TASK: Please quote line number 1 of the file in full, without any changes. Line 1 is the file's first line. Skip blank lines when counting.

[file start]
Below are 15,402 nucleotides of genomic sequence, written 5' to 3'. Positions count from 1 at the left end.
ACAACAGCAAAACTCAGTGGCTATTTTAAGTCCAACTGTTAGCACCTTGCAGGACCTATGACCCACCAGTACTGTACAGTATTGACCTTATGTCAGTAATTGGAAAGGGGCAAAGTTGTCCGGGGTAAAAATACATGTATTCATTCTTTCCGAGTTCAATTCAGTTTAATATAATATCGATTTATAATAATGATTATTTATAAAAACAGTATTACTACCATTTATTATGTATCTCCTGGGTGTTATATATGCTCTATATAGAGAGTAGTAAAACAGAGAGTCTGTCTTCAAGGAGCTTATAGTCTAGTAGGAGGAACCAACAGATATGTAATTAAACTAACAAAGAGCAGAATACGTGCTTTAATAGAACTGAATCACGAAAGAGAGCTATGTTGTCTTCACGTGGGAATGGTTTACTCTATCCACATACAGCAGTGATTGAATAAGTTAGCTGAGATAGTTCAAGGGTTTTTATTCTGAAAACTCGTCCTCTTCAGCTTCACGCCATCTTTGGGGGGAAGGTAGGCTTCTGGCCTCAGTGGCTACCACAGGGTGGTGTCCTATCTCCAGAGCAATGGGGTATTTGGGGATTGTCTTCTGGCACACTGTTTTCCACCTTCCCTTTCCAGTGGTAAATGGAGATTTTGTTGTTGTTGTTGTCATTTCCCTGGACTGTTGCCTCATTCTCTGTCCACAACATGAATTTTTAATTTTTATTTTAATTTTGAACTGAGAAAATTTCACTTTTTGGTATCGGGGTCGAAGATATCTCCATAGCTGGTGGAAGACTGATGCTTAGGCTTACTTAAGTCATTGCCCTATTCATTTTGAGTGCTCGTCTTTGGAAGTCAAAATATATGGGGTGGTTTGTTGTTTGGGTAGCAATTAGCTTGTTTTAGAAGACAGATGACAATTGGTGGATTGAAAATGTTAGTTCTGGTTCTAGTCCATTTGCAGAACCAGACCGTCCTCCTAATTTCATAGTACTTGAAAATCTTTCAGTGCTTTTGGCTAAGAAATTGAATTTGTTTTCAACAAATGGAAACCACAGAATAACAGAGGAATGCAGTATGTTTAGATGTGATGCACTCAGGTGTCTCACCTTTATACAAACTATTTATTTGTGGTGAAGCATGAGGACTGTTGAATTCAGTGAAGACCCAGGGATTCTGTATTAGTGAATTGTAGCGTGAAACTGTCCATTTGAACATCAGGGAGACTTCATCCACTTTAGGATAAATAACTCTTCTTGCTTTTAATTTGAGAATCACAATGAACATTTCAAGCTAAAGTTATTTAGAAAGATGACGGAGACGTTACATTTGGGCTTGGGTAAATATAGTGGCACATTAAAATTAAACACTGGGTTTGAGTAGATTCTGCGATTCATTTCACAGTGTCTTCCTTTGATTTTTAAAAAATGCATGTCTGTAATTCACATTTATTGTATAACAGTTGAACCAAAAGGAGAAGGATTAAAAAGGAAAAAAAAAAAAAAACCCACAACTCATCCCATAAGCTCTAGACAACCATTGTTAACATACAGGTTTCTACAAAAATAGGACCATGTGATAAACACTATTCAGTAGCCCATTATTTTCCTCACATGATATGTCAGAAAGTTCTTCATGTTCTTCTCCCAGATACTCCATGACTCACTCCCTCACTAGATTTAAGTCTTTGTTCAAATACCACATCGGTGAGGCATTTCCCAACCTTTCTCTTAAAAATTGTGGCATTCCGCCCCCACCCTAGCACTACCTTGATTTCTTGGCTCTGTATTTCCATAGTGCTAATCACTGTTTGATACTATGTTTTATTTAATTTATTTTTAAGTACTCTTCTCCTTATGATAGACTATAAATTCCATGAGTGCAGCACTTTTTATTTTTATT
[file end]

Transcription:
Below are 15,402 nucleotides of genomic sequence, written 5' to 3'. Positions count from 1 at the left end.